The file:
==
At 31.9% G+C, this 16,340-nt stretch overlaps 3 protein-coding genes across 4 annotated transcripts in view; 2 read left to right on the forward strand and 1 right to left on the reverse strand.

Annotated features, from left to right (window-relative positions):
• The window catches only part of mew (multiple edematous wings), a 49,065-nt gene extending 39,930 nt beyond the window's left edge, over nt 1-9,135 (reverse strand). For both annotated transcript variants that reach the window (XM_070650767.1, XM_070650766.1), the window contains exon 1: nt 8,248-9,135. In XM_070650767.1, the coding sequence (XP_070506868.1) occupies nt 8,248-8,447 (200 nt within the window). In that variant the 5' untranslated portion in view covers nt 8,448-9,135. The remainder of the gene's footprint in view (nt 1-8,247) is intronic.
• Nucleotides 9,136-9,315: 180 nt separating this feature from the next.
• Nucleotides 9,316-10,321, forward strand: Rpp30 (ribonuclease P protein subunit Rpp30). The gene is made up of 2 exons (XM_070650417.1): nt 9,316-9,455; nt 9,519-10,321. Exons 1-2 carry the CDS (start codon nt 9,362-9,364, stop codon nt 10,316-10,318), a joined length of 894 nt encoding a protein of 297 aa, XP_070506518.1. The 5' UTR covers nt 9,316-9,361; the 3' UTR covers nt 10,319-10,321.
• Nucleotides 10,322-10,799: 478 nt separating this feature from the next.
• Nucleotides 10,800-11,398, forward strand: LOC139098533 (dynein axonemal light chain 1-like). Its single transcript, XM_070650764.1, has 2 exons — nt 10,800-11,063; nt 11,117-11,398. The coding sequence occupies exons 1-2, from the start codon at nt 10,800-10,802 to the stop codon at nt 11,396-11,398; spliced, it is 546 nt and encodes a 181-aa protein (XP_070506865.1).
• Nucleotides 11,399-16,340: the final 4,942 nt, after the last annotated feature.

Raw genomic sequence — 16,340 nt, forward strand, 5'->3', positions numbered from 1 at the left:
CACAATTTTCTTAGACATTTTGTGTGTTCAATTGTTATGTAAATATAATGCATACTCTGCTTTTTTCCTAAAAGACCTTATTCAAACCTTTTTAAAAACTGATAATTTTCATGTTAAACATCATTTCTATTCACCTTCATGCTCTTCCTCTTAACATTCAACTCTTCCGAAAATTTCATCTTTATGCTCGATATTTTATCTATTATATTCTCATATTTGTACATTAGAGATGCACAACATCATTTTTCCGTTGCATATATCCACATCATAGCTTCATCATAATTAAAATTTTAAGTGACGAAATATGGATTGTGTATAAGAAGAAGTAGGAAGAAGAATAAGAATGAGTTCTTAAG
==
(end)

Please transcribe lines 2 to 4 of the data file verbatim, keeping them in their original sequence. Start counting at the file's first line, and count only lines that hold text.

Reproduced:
Annotated features, from left to right (window-relative positions):
• The window catches only part of mew (multiple edematous wings), a 49,065-nt gene extending 39,930 nt beyond the window's left edge, over nt 1-9,135 (reverse strand). For both annotated transcript variants that reach the window (XM_070650767.1, XM_070650766.1), the window contains exon 1: nt 8,248-9,135. In XM_070650767.1, the coding sequence (XP_070506868.1) occupies nt 8,248-8,447 (200 nt within the window). In that variant the 5' untranslated portion in view covers nt 8,448-9,135. The remainder of the gene's footprint in view (nt 1-8,247) is intronic.
• Nucleotides 9,136-9,315: 180 nt separating this feature from the next.